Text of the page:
Dividend Income for July 2015

Dividend Income Report

Every month I publish the passive income that I’ve received through dividend growth investing. As most of you guys know I do this to for two main reasons. On the one hand I hope that disclosing my progress to a wider audience keeps me both accountable and motivated, while on the other hand I also wish to inspire others to follow a similar journey.

Indeed, embarking on a financial independence endeavour isn’t something that comes naturally to most people – I needed a little nudge too. If I can be just a fraction of that nudge to other folks, this blog will have met its purpose.

It’s now been almost one year since I bought my first individual stock in the form of French Oil giant Total SA (EPA:FP) and I haven’t looked back since. When people tell you that small beginnings in dividend growth investing lead to an ever growing income stream, they’re not lying. Even with the tons of simulations I performed last year I still seem to have underestimated the power of dividends.

Honey Badger don't careAnd the best part about all of this? I could be slaving away at the office, I could be on a well-deserved vacation on a tropical island, or I could be fast asleep, but just like honey badger, money doesn’t care about all of that. Your hard-earned cash will work tirelessly for you even when you’re not. Through dividend growth investing fresh capital will automagically hit your account on a regular basis.

Awesome, right?

 

Dividends received

Just take a quick look at the numbers below! 2015 was off to a furious start, no doubt about that. With the fiscal and bookkeeping year ending in large parts of Europe, many annual dividends were distributed to shareholders during the months of March, April and May. As a result, my account saw a massive influx of brand-new income already.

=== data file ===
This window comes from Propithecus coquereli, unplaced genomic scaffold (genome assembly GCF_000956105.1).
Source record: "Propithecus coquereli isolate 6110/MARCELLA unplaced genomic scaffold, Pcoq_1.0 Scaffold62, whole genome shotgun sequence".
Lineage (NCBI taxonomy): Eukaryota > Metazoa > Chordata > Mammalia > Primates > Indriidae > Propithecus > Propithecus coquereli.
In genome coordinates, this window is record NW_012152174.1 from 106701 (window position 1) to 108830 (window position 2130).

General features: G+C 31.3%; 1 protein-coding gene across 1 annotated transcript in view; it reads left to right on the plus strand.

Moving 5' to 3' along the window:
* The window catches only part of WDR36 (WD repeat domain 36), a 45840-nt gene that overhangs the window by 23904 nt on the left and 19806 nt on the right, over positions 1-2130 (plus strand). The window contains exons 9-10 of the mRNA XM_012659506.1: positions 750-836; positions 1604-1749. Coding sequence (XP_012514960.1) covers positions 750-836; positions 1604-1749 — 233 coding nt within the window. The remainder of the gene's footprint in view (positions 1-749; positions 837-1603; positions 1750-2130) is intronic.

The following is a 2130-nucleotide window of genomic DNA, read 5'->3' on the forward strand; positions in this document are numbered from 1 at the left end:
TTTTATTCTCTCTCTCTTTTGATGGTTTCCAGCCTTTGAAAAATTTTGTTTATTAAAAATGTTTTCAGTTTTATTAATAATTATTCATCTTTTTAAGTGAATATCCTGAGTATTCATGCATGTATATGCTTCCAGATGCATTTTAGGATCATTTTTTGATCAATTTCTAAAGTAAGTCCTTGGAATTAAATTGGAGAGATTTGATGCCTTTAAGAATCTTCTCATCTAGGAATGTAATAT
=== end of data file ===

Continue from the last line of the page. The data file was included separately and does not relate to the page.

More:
The downside, of course, is that the next couple of months are likely to slow down quite a bit. Still, it’s not important when your dividends are being payed as long as you continue receiving them far into the future. That’s why I’m happy to see five companies once again pitch in towards this month’s income.

All dividends below are listed in Euros, and are after foreign withholding taxes and a 25% income tax levied by the Belgian federal government.

Date Ticker Company Dividend
01/07 FP Total SA 7.62
01/07 KO The Coca-Cola Company 3.14
02/07 ENG Enagas SA 22.93
09/07 GSK GlaxoSmithKline plc 6.35
27/07 GE General Electric 2.86
Total 42.90

The table above consist of some impressive numbers when you take into consideration that I received my first ever dividend payment only last september from McDonald’s (NYSE:MCD). Even more crazy is the fact that each and every single one of these companies will continue to build my passive income over time.

It’s what makes dividend growth investing such a potent strategy.

Next to  the growth component of dividend investing, I obviously also love the dividends themselves. What’s not to love about July’s free-of-work income? I certainly won’t argue with €42.90 in brand-new and real purchasing power. Or, in my case, more capital to invest and take advantage of the power of compound interest through re-invested dividends.

 

Growth

Because of the aforementioned annual payments from many European dividend champions and aristocrats, the graph below is heavily skewed towards the first half of the year. As a result, it should come as no surprise that the trend line slowly declined the past few months.

However, I’m still delighted to see it hover around €70 since that’s way higher than I could have imagined a couple of months ago. Awesome!

Dividend Income for July 2015

At the moment I’m furthermore averaging about €34 in dividend income on a monthly basis. Remember when I said dividends equated to real purchasing power? According to my latest income and expenses report, the current level of dividend payments are likely to pay for my internet bill and Google Play Music subscription ad infinitum.

 

Going forward

When tallying up all dividend income for 2015, we’re at a surprising €407.51 already! That’s 81.5% of my goal of €500 worth of dividends for 2015. It seems I really did underestimate both the growth component of dividend growth investing and my own savings potential because we’re set to crack through the ceiling in September already! The mind, it boggles.

Indeed, during my first year as a dividend growth investor I’ve noticed these two factors work in tandem with one another. Because additional dividend income bumps up your savings rate, it inadvertently also aids you in building future passive cashflow. That’s why this months dividends are going straight towards more high-quality stocks and companies.